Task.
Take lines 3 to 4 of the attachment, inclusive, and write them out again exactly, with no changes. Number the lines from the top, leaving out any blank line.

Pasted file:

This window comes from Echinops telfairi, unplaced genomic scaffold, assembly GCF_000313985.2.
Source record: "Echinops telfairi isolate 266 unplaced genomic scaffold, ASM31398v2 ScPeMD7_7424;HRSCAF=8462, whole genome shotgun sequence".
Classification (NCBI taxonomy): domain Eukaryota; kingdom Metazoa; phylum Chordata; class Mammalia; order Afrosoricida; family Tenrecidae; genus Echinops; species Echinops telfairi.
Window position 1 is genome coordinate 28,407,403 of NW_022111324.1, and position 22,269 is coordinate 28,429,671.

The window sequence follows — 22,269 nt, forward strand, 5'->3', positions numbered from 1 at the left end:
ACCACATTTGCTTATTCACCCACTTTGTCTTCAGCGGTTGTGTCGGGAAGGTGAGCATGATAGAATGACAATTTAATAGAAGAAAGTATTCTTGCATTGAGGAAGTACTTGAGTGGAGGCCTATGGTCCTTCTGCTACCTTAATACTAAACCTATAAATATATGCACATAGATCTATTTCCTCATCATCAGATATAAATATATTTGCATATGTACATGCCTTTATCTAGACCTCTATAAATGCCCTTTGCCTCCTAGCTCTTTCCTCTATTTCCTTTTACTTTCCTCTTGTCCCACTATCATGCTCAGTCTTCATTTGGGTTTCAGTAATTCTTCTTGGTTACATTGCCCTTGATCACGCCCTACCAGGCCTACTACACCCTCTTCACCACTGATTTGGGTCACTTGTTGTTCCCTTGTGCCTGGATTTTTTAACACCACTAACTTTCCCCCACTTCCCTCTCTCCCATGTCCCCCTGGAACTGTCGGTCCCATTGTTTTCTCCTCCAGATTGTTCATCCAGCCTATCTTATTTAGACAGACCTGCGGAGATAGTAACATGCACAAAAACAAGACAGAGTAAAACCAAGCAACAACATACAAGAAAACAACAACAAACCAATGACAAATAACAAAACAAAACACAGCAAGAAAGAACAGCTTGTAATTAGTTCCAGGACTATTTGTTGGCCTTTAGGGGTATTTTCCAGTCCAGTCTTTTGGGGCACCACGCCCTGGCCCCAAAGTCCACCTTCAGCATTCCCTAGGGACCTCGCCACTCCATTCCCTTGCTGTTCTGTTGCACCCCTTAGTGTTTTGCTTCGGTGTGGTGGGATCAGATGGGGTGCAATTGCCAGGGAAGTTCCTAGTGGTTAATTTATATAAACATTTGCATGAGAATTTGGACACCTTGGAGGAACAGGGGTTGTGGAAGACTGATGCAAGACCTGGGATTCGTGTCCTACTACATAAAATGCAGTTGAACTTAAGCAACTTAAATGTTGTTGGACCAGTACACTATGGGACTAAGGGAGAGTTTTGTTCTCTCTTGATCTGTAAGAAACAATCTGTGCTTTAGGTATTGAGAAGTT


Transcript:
Classification (NCBI taxonomy): domain Eukaryota; kingdom Metazoa; phylum Chordata; class Mammalia; order Afrosoricida; family Tenrecidae; genus Echinops; species Echinops telfairi.
Window position 1 is genome coordinate 28,407,403 of NW_022111324.1, and position 22,269 is coordinate 28,429,671.